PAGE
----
As a result, banks may be obliged to create an API, and FinTech partners may be forced to modify or expand their stack in order to connect with a bank's existing architecture.

3. Risk-averse culture

A FinTech firm works swiftly, is unconcerned about regulatory compliance, and has a risk-acceptance culture that would make the majority of Chief Risk Officers uneasy. Banks must guarantee that their legal, risk, and compliance teams do not meddle in order to preserve the advantages and excitement of a FinTech partnership. 

They should strive to learn from the cultures of the FinTechs with which they engage and gain all of the necessary support from key internal stakeholders in order to provide the partnership considerable latitude in solution architecture, integration, and delivery.

4. Procurement workload

Bank procurement departments have a tendency to favor contracts that have already been written up or authorized internally inside the bank so that new scopes or technologies will require far shorter approval processes for partners than they would require for brand new contracts. 

Furthermore, when a FinTech startup brings its technology stack to a bank, it is extremely likely that it will be housed on the cloud. This means that the partner will be in charge of all elements of cybersecurity, uptime performance, data storage, and residency requirements. It is possible to decrease the amount of work required for adding new scopes or technologies to work orders and technical reviews only by achieving a master agreement, an IT contract with adequate service level agreements with technology partners, and a technology partnership agreement.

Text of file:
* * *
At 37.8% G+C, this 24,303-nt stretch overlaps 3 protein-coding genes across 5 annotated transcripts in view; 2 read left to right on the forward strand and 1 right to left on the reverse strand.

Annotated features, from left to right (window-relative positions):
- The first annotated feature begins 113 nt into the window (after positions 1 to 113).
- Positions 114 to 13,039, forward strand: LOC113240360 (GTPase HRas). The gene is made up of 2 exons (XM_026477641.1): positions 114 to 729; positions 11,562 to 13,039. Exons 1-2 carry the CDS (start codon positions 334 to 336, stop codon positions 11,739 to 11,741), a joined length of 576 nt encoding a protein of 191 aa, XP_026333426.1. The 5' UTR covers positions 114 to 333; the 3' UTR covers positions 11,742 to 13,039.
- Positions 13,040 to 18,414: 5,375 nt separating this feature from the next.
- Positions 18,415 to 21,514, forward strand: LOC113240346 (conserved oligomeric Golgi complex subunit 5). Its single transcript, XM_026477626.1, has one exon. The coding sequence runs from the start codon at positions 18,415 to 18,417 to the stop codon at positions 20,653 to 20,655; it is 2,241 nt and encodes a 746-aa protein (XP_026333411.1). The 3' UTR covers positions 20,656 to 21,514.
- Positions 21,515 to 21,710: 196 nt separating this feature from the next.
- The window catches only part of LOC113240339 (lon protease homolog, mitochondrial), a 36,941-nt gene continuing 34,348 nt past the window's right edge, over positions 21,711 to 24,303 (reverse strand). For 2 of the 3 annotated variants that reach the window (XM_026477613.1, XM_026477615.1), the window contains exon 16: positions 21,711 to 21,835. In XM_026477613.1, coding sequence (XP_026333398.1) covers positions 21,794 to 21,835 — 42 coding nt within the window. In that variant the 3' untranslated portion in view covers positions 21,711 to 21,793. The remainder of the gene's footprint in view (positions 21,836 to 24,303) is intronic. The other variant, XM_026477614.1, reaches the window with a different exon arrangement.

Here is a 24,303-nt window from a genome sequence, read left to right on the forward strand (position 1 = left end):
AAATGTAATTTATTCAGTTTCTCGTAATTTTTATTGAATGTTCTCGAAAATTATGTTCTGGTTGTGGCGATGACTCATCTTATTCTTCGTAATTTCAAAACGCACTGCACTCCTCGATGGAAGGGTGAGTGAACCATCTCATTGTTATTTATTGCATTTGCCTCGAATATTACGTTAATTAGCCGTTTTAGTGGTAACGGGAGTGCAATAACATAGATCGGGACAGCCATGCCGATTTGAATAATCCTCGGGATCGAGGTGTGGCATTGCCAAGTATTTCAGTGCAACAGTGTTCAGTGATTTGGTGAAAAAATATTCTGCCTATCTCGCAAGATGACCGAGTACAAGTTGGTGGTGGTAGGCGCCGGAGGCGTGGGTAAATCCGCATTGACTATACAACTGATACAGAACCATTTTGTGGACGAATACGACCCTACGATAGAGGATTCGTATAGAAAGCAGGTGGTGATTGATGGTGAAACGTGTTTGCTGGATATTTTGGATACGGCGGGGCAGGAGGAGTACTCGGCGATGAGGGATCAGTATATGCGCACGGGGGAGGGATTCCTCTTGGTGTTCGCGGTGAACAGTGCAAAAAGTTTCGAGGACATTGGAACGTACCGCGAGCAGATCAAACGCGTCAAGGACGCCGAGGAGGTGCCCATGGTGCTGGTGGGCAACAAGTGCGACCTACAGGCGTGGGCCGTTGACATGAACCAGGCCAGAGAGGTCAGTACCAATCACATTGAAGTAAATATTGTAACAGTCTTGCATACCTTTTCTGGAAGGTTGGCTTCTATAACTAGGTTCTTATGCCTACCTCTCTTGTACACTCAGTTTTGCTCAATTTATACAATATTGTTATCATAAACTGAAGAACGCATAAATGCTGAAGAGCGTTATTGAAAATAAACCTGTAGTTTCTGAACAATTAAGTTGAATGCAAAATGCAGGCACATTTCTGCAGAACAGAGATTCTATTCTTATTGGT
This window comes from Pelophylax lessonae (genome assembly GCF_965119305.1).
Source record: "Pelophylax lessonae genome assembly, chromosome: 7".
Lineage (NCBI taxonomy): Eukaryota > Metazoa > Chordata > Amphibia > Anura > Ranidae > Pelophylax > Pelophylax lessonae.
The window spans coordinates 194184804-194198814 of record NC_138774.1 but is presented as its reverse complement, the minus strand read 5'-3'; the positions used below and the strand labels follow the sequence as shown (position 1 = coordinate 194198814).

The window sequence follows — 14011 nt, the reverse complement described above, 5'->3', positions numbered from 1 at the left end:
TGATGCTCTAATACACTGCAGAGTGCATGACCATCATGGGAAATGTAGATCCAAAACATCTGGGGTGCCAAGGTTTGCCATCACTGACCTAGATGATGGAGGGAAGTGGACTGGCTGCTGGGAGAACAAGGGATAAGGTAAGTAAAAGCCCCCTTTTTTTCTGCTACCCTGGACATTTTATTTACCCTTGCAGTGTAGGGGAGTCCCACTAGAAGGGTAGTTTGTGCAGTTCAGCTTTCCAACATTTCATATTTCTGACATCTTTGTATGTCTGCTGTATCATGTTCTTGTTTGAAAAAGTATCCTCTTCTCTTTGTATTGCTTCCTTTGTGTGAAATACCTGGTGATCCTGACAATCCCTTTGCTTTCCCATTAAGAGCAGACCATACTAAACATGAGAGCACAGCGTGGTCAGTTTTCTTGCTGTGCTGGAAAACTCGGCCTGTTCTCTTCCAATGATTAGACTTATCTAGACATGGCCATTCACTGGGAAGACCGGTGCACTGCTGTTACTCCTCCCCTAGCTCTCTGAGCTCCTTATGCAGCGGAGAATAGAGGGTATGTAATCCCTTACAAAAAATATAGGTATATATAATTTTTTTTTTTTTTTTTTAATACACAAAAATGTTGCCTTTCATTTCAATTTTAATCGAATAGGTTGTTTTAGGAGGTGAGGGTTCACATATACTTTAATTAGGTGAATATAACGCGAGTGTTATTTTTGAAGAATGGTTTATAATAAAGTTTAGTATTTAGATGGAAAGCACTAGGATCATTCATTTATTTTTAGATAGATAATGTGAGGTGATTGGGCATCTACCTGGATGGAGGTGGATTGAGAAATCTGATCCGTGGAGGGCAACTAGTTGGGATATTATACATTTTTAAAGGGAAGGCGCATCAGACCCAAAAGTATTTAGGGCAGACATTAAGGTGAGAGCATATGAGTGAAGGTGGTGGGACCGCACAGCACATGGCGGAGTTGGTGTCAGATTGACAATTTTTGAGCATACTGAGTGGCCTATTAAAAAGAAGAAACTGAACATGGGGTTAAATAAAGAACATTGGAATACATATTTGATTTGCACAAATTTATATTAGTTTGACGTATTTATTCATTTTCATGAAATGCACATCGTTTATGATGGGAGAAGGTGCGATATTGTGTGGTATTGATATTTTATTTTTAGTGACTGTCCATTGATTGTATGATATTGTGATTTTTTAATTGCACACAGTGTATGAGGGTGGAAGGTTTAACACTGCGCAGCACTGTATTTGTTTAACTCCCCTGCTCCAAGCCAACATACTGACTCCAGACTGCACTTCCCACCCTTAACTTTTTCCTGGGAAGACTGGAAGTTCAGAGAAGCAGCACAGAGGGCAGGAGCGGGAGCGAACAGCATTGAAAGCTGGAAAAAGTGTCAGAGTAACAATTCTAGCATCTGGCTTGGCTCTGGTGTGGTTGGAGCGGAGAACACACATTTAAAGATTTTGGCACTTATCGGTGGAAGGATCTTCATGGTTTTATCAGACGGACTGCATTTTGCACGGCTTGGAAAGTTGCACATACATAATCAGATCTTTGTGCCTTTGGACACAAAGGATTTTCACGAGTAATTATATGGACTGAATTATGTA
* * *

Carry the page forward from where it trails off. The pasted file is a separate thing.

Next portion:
5. Long-term focus

For banks, ROI (Return on Investment) timelines for IT efforts are frequently short, with a payback period of 18-24 months being the most common. When it comes to deploying new partner technology, the majority of the time, the short time horizon is a source of contention. Collaborations may be derailed before they begin if they are focused on short-term ROI in order to create an internal business case. 

This does not mean that banks must write off new technology investments; rather, the return on investment (ROI) must be computed using alternative key criteria that are softer than those used for other types of IT projects. Brand equity earned from the FinTech association, the development of new skills on an emerging platform, the ability to think creatively outside the box, and the opportunity to experiment with new technologies to establish feasibility are all examples of measurements that might be employed.

6. Flexible regulation 

By collaborating with FinTech companies that offer cloud-based artificial intelligence services, banks may make contextual suggestions and cross-sell offers via mobile devices while also integrating with real-time data. However, how can this company verify that it adheres to the regulatory criteria of each country in which its potential clients do business? 

Depending on which country the bank is based in and whose regulatory body it is subject to, there may be a violation of current regulations. The partner may be unable to deploy in the cloud, data residency may be an issue, or the regulator may still need physical signatures from clients who use bank-issued credit cards or other financial products. Regulatory compliance, on the other hand, should no longer be a deal-breaker for banks, as it once was. 

Currently, a growing number of FinTechs are partnering with central banks and regulators to create new technical solutions that get around existing constraints, as well as to build up regulatory sandboxes to test their new offerings before going live.